In a way that only music can, his words and melody transport you to another time and place, connects you to generations.
His tunes hypnotize until you feel for yourself the love of working the land; the hard life of a fisherman; the challenge of surviving long, cold winters; the excitement of panning for gold; the thrill of running the Iditarod; and the pride of being a true Alaskan.
The Locals Today - Homer consists of a conglomerate of diverse personalities.
However, despite the differences, there's very little pretense in Alaska - folks don't care if you live in a million dollar mansion (not many of those around), a yurt or a trailer on the side of the road (yes people do that here).
It's okay to wear boots to church- in summer or winter- with your dress (and there's a surprisingly wide variety of churches to choose from for such a small town).
Nobody cares if your car is clean or dirty, new or old (or missing parts for that matter, there is no emissions or safety inspection in Alaska).
There are a few things the don't particularly like - such as if you refer to the Lower 48 as 'The States', and charge extra for shipping, as though they're in outer space.
You might be the one who's in outer space, since they refer to taking a visit to the Lower 48 as 'going outside'.
The Russians - Sequestered from the 'American's', the 'Old Believers' aim to maintain their culture and orthodox beliefs by adhering to specific social and religious standards.
The adult men have full beards, the women wear very colorful silk or satin dresses and scarves to cover their heads (married women wear scarves, single women uncover their heads).
They drive modern cars, shop and work at the stores in town, use cell phones, and mostly keep to themselves. Some have no television or internet in their homes, they can speak English, but speak the 'mother language' as well.
Many make a living from commercial fishing, but they also own businesses in town. Although stand-offish from the outset, if you get the chance to get to know them, they are very friendly (when he taught them, the Russian teens fondly nicknamed Greg - Grichy).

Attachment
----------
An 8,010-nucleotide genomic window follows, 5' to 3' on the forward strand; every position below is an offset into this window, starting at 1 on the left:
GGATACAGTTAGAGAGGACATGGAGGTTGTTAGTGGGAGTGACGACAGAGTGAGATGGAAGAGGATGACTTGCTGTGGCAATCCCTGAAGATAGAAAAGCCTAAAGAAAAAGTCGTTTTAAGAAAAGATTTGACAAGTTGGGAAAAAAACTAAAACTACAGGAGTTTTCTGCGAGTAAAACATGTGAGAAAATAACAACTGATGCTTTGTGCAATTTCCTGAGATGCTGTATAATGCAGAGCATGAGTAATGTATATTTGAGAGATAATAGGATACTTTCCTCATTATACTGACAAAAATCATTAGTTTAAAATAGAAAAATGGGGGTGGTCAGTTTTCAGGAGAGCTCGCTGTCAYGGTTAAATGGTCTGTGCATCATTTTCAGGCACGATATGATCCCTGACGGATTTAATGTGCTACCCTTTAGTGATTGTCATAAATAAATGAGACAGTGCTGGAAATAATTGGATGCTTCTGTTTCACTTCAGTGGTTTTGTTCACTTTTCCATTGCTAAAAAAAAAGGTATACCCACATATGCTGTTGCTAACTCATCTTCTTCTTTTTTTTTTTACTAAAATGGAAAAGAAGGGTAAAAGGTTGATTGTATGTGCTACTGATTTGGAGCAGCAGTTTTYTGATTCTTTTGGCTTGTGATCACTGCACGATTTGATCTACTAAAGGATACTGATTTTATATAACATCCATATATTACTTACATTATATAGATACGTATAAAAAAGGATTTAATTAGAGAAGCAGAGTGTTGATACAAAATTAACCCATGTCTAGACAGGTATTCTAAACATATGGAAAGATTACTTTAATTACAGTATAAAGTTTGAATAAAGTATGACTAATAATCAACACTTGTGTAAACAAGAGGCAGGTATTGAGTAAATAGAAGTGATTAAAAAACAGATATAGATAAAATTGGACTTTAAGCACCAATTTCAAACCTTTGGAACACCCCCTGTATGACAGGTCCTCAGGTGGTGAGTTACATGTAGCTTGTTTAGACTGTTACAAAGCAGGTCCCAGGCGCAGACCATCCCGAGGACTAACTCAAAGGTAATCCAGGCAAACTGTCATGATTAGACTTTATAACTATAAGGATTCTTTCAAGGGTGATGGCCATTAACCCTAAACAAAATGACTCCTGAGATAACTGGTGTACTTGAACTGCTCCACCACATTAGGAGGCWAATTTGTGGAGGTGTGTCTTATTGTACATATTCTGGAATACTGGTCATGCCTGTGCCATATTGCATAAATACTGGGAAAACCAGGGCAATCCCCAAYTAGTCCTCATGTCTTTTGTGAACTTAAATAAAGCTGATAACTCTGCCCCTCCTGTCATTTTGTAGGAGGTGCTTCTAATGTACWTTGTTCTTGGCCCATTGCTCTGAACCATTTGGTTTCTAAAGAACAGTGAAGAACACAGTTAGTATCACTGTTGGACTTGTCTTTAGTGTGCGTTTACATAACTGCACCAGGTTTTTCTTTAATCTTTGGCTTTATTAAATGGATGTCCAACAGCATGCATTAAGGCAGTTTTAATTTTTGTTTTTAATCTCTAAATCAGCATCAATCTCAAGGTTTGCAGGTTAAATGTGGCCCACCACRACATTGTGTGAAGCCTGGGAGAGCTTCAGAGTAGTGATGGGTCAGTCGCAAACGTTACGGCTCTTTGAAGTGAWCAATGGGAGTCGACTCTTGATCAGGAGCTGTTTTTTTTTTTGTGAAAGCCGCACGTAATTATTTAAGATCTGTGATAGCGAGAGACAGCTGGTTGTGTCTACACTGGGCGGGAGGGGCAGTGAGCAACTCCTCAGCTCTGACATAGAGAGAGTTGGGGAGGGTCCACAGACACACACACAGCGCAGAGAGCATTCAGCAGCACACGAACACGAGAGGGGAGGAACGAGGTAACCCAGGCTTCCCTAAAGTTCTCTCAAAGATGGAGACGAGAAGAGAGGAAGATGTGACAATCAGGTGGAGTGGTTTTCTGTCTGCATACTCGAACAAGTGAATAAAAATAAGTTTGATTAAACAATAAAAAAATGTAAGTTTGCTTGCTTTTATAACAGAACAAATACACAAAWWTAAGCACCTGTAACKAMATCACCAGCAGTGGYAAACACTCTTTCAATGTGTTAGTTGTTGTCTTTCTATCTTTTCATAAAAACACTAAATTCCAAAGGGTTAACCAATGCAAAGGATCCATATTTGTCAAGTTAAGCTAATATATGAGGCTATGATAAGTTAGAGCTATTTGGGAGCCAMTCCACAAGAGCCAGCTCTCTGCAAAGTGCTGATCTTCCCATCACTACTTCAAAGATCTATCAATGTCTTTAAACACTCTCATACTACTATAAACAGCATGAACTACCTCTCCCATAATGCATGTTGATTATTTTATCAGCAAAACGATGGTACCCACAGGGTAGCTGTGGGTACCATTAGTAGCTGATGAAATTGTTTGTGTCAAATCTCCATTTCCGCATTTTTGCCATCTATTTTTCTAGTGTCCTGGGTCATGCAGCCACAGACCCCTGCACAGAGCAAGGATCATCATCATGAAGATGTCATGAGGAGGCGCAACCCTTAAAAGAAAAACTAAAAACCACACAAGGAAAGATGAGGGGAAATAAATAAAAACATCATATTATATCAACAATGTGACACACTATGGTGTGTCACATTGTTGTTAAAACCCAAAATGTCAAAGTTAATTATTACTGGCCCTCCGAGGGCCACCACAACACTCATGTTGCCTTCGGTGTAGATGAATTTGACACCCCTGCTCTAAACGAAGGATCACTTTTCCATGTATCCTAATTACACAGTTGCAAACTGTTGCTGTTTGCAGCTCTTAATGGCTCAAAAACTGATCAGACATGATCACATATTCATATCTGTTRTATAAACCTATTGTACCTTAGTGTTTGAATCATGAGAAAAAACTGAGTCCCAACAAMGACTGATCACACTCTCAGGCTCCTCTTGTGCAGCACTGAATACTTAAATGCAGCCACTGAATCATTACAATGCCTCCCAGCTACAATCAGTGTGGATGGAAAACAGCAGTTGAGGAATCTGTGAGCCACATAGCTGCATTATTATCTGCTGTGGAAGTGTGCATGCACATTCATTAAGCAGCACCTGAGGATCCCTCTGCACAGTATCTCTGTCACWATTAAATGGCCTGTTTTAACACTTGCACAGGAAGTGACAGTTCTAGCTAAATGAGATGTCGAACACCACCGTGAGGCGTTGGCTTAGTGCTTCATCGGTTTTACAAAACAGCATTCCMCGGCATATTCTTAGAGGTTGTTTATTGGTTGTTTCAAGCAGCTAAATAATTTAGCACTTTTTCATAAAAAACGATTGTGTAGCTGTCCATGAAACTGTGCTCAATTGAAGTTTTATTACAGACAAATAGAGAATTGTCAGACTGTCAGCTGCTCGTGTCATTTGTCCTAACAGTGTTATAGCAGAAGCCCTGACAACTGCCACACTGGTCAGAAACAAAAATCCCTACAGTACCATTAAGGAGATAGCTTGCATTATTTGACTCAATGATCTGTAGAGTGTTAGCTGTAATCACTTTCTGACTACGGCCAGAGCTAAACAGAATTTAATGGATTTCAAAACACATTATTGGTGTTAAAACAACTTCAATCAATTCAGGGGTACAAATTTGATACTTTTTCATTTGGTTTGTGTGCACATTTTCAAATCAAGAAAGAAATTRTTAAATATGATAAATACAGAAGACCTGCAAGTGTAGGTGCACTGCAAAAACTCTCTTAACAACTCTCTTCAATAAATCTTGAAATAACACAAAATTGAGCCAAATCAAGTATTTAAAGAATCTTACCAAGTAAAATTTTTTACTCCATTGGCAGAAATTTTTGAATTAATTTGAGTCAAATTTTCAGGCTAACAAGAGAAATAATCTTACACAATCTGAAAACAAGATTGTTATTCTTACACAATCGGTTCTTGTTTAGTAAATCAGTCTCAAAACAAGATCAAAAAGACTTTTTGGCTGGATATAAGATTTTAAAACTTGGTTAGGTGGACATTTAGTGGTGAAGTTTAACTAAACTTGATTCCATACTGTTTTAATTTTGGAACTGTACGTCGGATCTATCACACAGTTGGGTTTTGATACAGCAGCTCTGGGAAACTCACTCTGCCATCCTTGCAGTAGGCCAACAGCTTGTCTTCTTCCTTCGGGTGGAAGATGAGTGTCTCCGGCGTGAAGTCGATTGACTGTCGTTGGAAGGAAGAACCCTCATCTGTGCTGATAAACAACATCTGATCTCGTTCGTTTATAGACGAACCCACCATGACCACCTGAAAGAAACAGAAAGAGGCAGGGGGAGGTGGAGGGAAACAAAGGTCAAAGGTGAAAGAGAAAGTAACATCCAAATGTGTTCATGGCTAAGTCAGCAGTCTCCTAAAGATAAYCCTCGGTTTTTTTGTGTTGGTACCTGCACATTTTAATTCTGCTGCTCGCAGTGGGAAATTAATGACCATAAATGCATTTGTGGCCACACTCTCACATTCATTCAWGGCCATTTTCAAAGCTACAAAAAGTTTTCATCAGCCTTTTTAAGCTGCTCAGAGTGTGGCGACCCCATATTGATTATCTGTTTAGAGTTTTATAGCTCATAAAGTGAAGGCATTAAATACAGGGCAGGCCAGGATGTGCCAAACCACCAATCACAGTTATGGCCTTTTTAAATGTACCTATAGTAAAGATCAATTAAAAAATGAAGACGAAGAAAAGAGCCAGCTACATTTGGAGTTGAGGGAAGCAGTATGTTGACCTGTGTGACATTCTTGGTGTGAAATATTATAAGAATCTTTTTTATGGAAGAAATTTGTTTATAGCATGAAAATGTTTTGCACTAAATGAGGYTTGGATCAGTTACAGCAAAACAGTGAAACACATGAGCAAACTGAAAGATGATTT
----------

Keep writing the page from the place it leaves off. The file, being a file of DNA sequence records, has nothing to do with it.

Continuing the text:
Homer is the place to get great seafood. Salmon, halibut, cod, Dungeness and king crab.
Restaurants in town offer locally (although commercially) caught, flash frozen, 24-48 hour fresh fish or crab. Expect to pay market prices- there's no discount just because you're near the point of acquisition.
There's plenty of great restaurants to choose from. Some of our favorites include Cosmic Kitchen, Captain Patties, Land's End, Fat Olives and Sourdough Express.
But if you want the freshest fish possible - never frozen, hours fresh- the manna of the sea, you'll have to catch it yourself or get in with the locals. You'll never find anything so heavenly as fish that was swimming just a few hours before.
During the salmon runs, the freezers of the locals (and especially the native tribes) are overflowing with fresh salmon. We were the recipients of several gifts of very large, and extremely delicious King and pink salmon, as well as halibut, cod and crab.
You've never eaten fish until you've eaten it fresh in Alaska. Even people who 'hate' fish will LOVE fresh wild-caught salmon or halibut. It's happened more than once.
But Homer has more than seafood. We've eaten moose stew and bear steak, and picked our own wild blueberries with which we created some heavenly crepes, pancakes and pie.
Cost of Living Here (as of April 2011):
4 Bedroom House Rental ~ $1500/mo (or house sit, live in a yurt, park your RV roadside, or camp in a tent - this ain't the Lower 48)
Cost of gasoline/diesel ~ $4.41/$4.71 a gallon
Dinner for two: Cafe Cups ~ $17-$30/plate; Land's End (locals night during the winter) ~ $7-$10/plate; Captain Patties ~ All-you-can-eat-prawns $23 (spring); Summertime prices are higher.
Internet for 1 Month: ~$59 for 1 mbps
Boneless/Skinless Frozen Chicken: $3.45/lb
Greek Yogurt (our favorite): $5.30 for 1 pint
Diapers $20 for 60 (we buy in bulk)
Water/Sewer ~$75/month (Homer City charges $45/month in 'just because' fees)
Electricity ~ $100/month summer - $300/month winter
Other Benefits of Living in Alaska:
PFD - Permanent Fund Divedend: Alaskan residents receive a share of the government revenues each year. Yes, the Alaska State government actually operates in the black.
Subsistence Allowance - Residents can 'live off the land' by harvesting their own firewood (~25 cords a year), dip netting (salmon fishing with a net) and other 'hunting' and 'gathering' benefits (like shooting moose and bear, gathering wild blueberries, raspberries and blackberries and cutting your own Christmas tree).
Connections & IDEA - Programs that offer money to pay the education costs (materials, lessons, etc.) of homeschooling families ~ $1200-$1900 per child per year.
Powered by New Facebook Comments